Albert Einstein Quotes on Mind (32 Quotes)


    Possessions, outward success, publicity, luxury -- to me these have always been contemptible. I assume that a simple and unassuming manner of life is best for everyone, best for both the body and the mind.

    My religion consists of a humble admiration of the illimitable superior spirit who reveals himself in the slight details we are able to perceive with our frail and feeble mind.

    Highly developed spirits often encounter resistance from mediocre minds.

    Considered logically this concept is not identical with the totality of sense impressions referred to but it is an arbitrary creation of the human (or animal) mind.

    Great ideas often receive violent opposition from mediocre minds.


    Innovation is not the product of logical thought, although the result is tied to logical structure.

    The intuitive mind is a sacred gift and the rational mind is a faithful servant. We have created a society that honors the servant and has forgotten the gift.

    Reading, after a certain age, diverts the mind too much from its creative pursuits. Any man who reads too much and uses his own brain too little falls into lazy habits of thinking.

    The human mind is not capable of grasping the Universe. We are like a little child entering a huge library. The walls are covered to the ceilings with books in many different tongues. The child knows that someone must have written these books. It doe

    Science is the attempt to make the chaotic diversity of our sense experience correspond to a logically uniform system of thought.

    These thoughts did not come in any verbal formulation. I rarely think in words at all. A thought comes, and I may try to express it in words afterward.

    It is not so very important for a person to learn facts. For that he does not really need a college. He can learn them from books. The value of an education is a liberal arts college is not learning of many facts but the training of the mind to think something that cannot be learned from textbooks.

    Great spirits have always encountered violent opposition from mediocre minds.

    What a person thinks on his own without being stimulated by the thoughts and experiences of the other people is even in the best case rather paltry and monotonous

    The monotony and solitude of a quiet life stimulates the creative mind.

    Common sense is nothing more than a deposit of prejudices laid down in the mind before you reach eighteen.

    The truth of a theory is in your mind, not in your eyes.

    Bear in mind that the wonderful things you learn in your schools are the work of many generations. All this is put in your hands as your inheritance in order that you may receive it, honor it, add to it, and one day faithfully hand it on to your children.

    We already know that the world is far more complex, and strange, and beautiful than we thought.

    Thought is the organizing factor in man, intersected between the causal primary instincts and the resulting actions.

    I want to know God's thoughts.... the rest are details.

    There was this huge world out there, independent of us human beings and standing before us like a great, eternal riddle, at least partly accessible to our inspection and thought. The contemplation of that world beckoned like a liberation.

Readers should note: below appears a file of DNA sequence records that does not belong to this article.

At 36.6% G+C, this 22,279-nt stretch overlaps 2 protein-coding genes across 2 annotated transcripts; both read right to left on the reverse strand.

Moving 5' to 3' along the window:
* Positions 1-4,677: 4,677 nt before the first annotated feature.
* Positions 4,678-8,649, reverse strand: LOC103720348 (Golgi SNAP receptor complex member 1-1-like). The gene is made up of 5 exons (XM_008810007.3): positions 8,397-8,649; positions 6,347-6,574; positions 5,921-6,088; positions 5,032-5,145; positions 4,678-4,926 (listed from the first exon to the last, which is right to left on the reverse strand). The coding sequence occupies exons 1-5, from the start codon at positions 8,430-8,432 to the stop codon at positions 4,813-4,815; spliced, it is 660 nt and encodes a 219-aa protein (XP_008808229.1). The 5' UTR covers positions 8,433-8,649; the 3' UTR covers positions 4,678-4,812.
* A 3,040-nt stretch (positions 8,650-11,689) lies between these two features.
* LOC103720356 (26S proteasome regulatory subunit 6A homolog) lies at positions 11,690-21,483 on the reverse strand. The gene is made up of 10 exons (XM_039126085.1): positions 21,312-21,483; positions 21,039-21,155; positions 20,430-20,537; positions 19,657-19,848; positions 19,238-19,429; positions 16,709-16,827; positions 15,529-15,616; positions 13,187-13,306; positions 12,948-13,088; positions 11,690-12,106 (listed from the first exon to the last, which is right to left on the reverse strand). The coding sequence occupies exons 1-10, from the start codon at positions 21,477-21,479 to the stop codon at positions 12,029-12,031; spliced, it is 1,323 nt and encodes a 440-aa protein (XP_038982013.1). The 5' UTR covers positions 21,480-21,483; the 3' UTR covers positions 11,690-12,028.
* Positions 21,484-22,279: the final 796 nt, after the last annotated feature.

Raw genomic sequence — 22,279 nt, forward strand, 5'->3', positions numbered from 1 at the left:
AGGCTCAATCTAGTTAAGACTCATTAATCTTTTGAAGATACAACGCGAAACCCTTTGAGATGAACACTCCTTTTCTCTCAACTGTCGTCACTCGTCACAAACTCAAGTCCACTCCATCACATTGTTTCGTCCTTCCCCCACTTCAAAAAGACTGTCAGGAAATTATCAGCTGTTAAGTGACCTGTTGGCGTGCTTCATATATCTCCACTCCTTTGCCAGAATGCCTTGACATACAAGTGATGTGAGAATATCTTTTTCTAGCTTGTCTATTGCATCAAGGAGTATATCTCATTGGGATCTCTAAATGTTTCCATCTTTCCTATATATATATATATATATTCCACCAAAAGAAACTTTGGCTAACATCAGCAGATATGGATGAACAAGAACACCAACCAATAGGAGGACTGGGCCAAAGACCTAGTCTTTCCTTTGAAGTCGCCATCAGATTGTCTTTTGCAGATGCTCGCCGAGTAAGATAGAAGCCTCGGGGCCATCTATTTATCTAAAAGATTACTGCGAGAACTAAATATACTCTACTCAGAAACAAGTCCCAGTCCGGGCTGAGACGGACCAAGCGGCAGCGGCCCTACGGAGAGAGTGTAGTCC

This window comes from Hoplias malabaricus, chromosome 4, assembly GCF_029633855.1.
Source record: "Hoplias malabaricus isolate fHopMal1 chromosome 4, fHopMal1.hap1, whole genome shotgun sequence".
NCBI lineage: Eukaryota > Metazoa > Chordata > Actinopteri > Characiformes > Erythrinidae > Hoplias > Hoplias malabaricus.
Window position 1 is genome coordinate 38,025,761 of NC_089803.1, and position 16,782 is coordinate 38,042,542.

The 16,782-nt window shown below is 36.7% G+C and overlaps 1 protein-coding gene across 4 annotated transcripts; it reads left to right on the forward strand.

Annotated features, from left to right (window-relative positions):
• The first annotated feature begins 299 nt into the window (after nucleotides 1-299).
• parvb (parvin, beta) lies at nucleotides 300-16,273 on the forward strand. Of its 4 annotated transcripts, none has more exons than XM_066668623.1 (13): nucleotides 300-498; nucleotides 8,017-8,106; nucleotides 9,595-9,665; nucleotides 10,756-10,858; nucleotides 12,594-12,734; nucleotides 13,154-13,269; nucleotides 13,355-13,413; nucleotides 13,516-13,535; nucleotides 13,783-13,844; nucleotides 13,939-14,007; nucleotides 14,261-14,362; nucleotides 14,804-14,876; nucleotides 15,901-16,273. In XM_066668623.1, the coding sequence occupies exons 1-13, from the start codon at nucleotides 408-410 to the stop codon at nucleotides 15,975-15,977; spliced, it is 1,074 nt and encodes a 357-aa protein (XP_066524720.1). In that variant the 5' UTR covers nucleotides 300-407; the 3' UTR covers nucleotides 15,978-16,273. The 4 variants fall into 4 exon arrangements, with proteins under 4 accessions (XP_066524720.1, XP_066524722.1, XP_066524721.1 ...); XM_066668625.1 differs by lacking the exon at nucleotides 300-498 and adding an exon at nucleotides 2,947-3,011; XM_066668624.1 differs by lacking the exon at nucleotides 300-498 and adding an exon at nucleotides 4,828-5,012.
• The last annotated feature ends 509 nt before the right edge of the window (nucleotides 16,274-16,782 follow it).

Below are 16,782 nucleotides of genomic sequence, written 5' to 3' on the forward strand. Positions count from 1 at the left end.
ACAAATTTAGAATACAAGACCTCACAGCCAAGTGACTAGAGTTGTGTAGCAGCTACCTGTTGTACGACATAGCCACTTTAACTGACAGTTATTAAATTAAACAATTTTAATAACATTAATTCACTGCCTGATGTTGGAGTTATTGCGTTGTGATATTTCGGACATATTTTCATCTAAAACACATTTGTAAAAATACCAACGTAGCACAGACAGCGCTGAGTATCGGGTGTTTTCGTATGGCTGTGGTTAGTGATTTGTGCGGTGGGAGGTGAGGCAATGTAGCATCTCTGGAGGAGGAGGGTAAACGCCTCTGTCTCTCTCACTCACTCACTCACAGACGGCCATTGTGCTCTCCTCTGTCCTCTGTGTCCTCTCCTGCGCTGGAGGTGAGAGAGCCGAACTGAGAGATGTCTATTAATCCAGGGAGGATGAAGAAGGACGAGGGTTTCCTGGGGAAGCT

But the creative principle resides in mathematics. In a certain sense, therefore, I hold true that pure thought can grasp reality, as the ancients dreamed.

    There comes a time when the mind takes a higher plane of knowledge but can never prove how it got there.

    Small is the number of people who see with their eyes and think with their minds.

    I cannot conceive of a God who rewards and punishes his creatures, or has a will of the kind that we experience in ourselves. Neither can I nor would I want to conceive of an individual that survives his physical death let feeble souls, from fear or absurd egoism, cherish such thoughts. I am satisfied with the mystery of the eternity of life and with the awareness and a glimpse of the marvelous structure of the existing world, together with the devoted striving to comprehend a portion, be it ever so tiny, of the Reason that manifests itself in nature.

    Physical concepts are free creations of the human mind, and are not, however, it may seem, uniquely determined by the external world.

    I believe that a simple and unassuming manner of life is best for everyone, best both for the body and the mind.

    When I examine myself and my methods of thought, I come to the conclusion that the gift of fantasy has meant more to me than any talent for abstract, positive thinking.

    I believe in the brotherhood of man and the uniqueness of the individual. But if you ask me to prove what I believe, I can't. You know them to be true but you could spend a whole lifetime without being able to prove them. The mind can proceed only so far upon what it knows and can prove. There comes a point where the mind takes a higher plane of knowledge, but can never prove how it got there. All great discoveries have involved such a leap.


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    Related Authors


    Stephen Hawking - Albert Einstein - Paul Dirac - Niels Bohr - James Prescott Joule - Hermann von Helmholtz - Freeman Dyson - Edward Teller - Brian Greene - Andrei Sakharov


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